Areas covered include Tenbury, Menithwood, Clifton-on-Teme, Whitbourne, Bromyard, Stoke Prior, Kington, Presteigne, Leintwardine, Shobdon, Yarpole, Ludlow and Much Wenlock, plus many places in-between. To see if we deliver in your area or for a copy of our full product list call 01584 811857

Teme Valley Times

Woolpack Knitters

The Woolpack Knitters is a community of knitters who meet weekly to knit and crochet a range of items to donate to local individuals and groups. Begun in September 2015 with 7 members, the group is now 25-strong. They meet on Friday mornings in the lounge of the Duke of York pub in Leysters. Each year they adopt a charity and fundraise for it with sales of their work. It’s free to join and knitting needles, crochet hooks, yarn, patterns, advice, guidance and expertise are also provided free of charge. On Easter Saturday we visited their very first exhibition and sale, in Leysters Village Hall. Scarves, hats, blankets and items for babies and children filled the tables. A steady stream of purchasers took away a variety of knitted goods and the tea (or coffee) and cake for £1 was also popular. Raffle prizes included a lovely-looking Easter cake, a large blanket of squares knitted by the group, a bottle of 12-year-old single malt whisky and a primula! Donations of yarn are always very welcome as the knitters get through an awful lot with their projects so they need a constant supply. In particular, the group is looking for pastelcoloured double knit yarn for the Summer. Any donations can be left at the Duke Of York, or at Pool Farm in the village. This year the Air Ambulance and the Marches Family network are the chosen charities and any donations made on the day received a free hand-made wool flower as a keepsake! The group hopes to have a pop-up shop at Barclays Bank, Leominster, on June 3rd.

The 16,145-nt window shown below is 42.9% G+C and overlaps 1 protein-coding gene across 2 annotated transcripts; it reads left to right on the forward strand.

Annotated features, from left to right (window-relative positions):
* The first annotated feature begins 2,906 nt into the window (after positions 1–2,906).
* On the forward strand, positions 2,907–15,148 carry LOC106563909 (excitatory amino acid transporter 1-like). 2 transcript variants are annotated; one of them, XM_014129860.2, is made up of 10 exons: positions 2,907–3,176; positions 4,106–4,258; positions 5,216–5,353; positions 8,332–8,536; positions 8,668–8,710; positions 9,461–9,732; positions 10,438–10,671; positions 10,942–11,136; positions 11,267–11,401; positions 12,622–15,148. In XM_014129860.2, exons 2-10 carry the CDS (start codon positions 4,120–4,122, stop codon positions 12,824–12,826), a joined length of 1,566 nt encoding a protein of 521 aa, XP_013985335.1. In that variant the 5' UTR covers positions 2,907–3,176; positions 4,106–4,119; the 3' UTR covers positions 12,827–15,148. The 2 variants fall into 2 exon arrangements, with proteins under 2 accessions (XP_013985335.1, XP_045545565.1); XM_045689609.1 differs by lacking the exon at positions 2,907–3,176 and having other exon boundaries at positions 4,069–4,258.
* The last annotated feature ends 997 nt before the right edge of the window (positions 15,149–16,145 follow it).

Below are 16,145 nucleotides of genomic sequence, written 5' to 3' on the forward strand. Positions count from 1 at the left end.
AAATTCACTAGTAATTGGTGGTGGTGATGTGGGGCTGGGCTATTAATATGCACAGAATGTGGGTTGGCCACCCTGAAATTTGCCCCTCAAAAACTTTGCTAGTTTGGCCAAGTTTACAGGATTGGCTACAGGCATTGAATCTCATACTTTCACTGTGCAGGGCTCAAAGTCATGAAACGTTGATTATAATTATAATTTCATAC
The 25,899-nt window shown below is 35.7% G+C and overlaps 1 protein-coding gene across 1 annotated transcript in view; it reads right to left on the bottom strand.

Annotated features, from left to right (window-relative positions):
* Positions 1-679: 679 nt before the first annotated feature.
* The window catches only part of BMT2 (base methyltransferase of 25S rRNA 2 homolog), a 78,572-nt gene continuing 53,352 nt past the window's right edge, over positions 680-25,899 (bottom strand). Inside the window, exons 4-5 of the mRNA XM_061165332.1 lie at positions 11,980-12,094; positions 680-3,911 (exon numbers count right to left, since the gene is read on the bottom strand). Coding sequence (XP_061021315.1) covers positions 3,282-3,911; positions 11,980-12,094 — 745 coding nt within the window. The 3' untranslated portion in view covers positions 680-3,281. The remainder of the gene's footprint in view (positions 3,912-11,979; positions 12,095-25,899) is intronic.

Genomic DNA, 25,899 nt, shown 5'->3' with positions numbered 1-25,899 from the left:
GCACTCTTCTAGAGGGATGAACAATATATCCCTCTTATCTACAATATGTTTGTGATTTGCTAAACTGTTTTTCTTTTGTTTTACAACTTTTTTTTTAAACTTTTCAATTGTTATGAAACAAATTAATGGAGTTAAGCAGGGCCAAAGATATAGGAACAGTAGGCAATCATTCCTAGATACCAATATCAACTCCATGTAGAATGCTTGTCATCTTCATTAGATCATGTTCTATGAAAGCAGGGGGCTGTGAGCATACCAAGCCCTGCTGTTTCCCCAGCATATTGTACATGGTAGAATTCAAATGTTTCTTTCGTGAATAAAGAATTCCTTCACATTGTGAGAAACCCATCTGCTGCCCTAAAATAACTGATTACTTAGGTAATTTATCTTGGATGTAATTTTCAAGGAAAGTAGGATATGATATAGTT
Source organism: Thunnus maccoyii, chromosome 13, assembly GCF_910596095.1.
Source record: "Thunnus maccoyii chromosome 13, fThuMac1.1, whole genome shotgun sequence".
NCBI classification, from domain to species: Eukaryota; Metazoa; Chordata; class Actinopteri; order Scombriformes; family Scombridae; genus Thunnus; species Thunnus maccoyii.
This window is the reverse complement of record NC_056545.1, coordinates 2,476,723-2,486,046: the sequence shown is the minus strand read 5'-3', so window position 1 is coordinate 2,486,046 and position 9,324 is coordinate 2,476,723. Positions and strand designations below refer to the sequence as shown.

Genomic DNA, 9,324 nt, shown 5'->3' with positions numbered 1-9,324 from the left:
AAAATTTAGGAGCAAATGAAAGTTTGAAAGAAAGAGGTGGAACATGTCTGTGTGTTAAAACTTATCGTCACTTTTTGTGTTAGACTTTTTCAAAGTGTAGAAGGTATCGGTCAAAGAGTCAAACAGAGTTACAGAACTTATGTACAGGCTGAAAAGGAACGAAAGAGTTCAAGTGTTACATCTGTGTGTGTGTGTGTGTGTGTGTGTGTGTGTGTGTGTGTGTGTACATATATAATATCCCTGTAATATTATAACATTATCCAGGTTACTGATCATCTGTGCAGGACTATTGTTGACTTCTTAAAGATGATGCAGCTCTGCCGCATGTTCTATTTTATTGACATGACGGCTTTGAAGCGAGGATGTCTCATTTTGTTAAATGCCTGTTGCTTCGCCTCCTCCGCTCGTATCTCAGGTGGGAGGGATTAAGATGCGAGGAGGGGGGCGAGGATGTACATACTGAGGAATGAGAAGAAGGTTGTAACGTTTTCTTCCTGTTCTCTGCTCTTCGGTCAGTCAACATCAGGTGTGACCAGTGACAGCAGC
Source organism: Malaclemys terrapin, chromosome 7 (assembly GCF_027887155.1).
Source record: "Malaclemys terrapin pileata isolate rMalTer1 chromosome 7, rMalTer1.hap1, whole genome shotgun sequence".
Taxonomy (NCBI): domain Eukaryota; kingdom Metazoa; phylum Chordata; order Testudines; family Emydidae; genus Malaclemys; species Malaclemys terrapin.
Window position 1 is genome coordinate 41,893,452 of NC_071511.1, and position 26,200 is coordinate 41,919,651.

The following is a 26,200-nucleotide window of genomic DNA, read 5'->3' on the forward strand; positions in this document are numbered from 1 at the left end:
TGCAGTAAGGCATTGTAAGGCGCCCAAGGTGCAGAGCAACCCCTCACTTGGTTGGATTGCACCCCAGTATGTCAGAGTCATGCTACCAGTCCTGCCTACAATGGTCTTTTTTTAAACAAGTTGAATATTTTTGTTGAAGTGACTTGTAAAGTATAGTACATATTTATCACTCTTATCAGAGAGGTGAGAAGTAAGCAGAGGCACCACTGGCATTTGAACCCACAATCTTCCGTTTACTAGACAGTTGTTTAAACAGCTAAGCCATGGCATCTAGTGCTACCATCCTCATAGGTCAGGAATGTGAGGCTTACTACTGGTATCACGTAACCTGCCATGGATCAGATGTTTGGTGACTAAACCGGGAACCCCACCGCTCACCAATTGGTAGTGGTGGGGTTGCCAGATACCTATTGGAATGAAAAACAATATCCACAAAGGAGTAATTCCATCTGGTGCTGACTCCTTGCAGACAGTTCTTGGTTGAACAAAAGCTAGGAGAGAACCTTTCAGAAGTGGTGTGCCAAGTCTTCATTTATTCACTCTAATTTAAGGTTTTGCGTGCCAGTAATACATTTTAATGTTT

The next issue of the Teme Valley Times is due out in early June. If you would like to advertise, or if you have any news for us, please contact us by May 13th. Email or ring 01584 781762

THE LAMP Bangladeshi & Indian Cuisine

Tel: 01299 272 785 or 01299 271 313

15a High Street Cleobury Mortimer DY14 8DG

l Full Licensed & Air Conditioned Restaurant l Open 7 Days a week (inc. Bank Holidays) 6pm to 11pm l We are taking bookings for large parties Sunday to Thursday. Set menu will apply - 5 course meal at £14.95 per head, minimum 10 persons. l Free Home Delivery on all orders over £15 within 5 miles and orders over £50 within 6 miles.


Award Winning Executive Chef The Curry Life Chef Awards 2015

GOOD FOOD AWARD WINNER 2016 Lamp Inn Cleobury Free WiFi in the Restaurant.

We offer a large range of gas and electric stove and fires. Quick heat for those chilly times at the flick of a switch!

Gasco electric stove (1-2kW) with remote control